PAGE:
How did Khomeini rise to power in Iran?

Answer 1
This is a controversial issue in Iran. The regime would like the people to think that it was in fact the people and their support that brought Khomeini back and ended the tyranny of the Shah. That sounds very vain though as at the time of the revolution Khomeini was living in exile in France. The controversial issue for many Iranians is how was it that at the age of no internet, no satellite and no mobile phones, how was it that Khomeini's speeches and messages were delivered in the form of 'shabnameh' (night letters) to almost everyone's house every night?

The strongest debate going on in Iran now is that Khomeini and the Islamic revolution was aided by the west in an attempt to over turn the Shah. The Shah had apparently stopped taking orders from his patrons, in his last speech he held up a bottle of wine promising his people that in the near future he would be selling their oil in bottles instead of barrels. Some believe that was when the west decided they had to over turn him.

BBC was the surrogate mother of the Iranian Islamic Revolution by broadcasting every message, letter and speech of Khomeini from France. US told the Shah to leave the country when the protests were getting stronger and then Khomeini was brought back to Iran.

It seems Khomeini and his party outsmarted the countries that helped them to power. What they said before the revolution was completely different from the actions they took after it. Even the people who had fought and voted for the revolution were now unsatisfied. But then a big mistake triggered by the west united the whole country: Iraq attacked Iran one year after the revolution backed by western powers who provided the Arab country with arms and weapons.

Iranians, being very patriotic, forgot/ignored everything else to protect their country. The result was that after the 8 year war had ended, the Islamic regime was too well established to be changed and reformed. The people had been tricked into paying a very expensive price to be under another tyrannical regime. This one worse than the previous one as this one was using religion to justify every brutal action.

Answer 2
Shah had violated the constitution, condemned the spread of moral corruption in the country and submitted himself to the will of America and Israel.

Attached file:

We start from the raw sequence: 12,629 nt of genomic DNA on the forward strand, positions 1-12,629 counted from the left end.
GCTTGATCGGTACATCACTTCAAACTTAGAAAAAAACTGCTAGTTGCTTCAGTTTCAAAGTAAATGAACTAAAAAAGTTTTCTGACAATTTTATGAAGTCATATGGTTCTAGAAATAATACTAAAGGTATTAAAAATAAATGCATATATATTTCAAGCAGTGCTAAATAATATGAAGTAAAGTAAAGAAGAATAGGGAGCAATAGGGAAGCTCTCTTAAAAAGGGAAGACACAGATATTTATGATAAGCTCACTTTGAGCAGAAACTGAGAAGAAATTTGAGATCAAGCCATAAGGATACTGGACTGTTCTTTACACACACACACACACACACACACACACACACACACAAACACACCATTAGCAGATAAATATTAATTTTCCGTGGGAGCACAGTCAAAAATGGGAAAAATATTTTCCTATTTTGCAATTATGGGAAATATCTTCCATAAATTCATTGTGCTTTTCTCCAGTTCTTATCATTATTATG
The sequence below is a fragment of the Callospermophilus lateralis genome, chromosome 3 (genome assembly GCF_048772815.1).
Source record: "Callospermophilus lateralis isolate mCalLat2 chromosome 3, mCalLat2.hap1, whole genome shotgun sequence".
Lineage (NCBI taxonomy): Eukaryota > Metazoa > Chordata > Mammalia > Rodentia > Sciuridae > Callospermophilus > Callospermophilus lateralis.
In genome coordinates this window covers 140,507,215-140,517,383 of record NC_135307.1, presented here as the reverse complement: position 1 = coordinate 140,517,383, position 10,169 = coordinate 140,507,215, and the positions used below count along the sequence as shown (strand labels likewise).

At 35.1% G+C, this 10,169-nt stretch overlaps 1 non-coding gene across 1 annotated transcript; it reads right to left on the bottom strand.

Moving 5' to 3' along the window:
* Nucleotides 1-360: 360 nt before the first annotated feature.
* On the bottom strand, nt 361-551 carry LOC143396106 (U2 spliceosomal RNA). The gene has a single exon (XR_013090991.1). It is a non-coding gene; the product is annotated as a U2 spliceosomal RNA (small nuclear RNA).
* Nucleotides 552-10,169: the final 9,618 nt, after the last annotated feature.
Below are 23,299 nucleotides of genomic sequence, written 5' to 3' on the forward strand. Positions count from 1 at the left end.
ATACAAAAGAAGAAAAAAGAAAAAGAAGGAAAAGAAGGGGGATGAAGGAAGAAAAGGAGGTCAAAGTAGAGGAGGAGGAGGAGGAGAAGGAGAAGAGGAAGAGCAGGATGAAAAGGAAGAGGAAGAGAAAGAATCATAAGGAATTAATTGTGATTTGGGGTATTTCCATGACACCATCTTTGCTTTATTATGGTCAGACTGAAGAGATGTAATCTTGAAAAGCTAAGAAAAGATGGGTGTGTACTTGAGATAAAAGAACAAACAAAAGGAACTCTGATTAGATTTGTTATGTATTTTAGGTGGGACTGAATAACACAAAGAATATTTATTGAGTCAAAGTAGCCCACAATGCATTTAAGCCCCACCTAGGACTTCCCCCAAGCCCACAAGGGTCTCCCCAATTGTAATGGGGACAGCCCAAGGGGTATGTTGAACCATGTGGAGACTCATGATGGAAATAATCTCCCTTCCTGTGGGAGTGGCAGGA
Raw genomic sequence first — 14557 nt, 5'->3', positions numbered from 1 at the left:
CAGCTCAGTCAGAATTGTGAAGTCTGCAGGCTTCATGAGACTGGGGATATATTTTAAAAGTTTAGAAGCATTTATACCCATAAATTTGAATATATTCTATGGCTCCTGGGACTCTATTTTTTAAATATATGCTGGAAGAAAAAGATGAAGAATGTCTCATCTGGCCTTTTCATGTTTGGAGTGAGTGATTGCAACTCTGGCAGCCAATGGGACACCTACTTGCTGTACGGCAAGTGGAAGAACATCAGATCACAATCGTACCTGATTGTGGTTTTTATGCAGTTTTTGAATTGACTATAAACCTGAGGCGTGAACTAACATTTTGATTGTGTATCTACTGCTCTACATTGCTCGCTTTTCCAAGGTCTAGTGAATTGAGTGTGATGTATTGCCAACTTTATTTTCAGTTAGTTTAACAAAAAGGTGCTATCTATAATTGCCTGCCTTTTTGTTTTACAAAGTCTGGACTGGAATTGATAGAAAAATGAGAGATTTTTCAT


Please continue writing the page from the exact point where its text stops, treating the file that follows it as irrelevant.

On the afternoon of 'Ashoura (June 3, 1963), Ayatollah Khomeini delivered a speech at the Feyziyeh Madrasah denouncing the Shah as a "wretched miserable man", and warning him that if he did not change his ways, the day would come when the people would offer up thanks for his departure from the country.

On June 5, 1963, Imam Khomeini was arrested. This sparked three days of major protests throughout Iran and led to the killing of some 400 pro-Khomeini protesters. The Imam was kept under house arrest for 8 months and he was released in 1964.

In November 1964, Ayatollah Khomeini denounced both the Shah and the United States, this time in response to the "capitulations" or diplomatic immunity granted by the Shah to American military personnel in Iran. In November 1964, Imam Khomeini was re-arrested and sent into exile.
In early 1970 Khomeini gave a series of lectures in Najaf on Islamic Government, later published as a book titled variously Islamic Government or Authority of the Jurist (Welayat al-Faqih).

Imam Khomeini spent over 14 years in exile, mostly in the holy city of Najaf, Iraq. Initially he was sent to Turkey on 4 November 1964 where he stayed in the city of Bursa for less than a year. Later in October 1965 he was allowed to move to Najaf, Iraq, where he stayed until being forced to leave in 1978, after then-Vice President Saddam Hussein killed his son Mustapha and forced the Imam out after which he went to Neauphle-le-Ch√Ęteau in France where he stayed for four months.

Imam Khomeini became the most influential leader of the opposition to the Shah perceived by many Iranians as the spiritual, if not political, leader of revolution. As protest grew so did his profile and importance. Although thousands of kilometers away from Iran in Paris, the Imam set the course of the revolution, urging Iranians not to compromise and ordering work stoppages against the regime.

He sent letters to Iran which were copied and distributed among people.
Imam Khomeini is known to be a revolutionist to overthrew the Shah's monarchy by "pen and paper"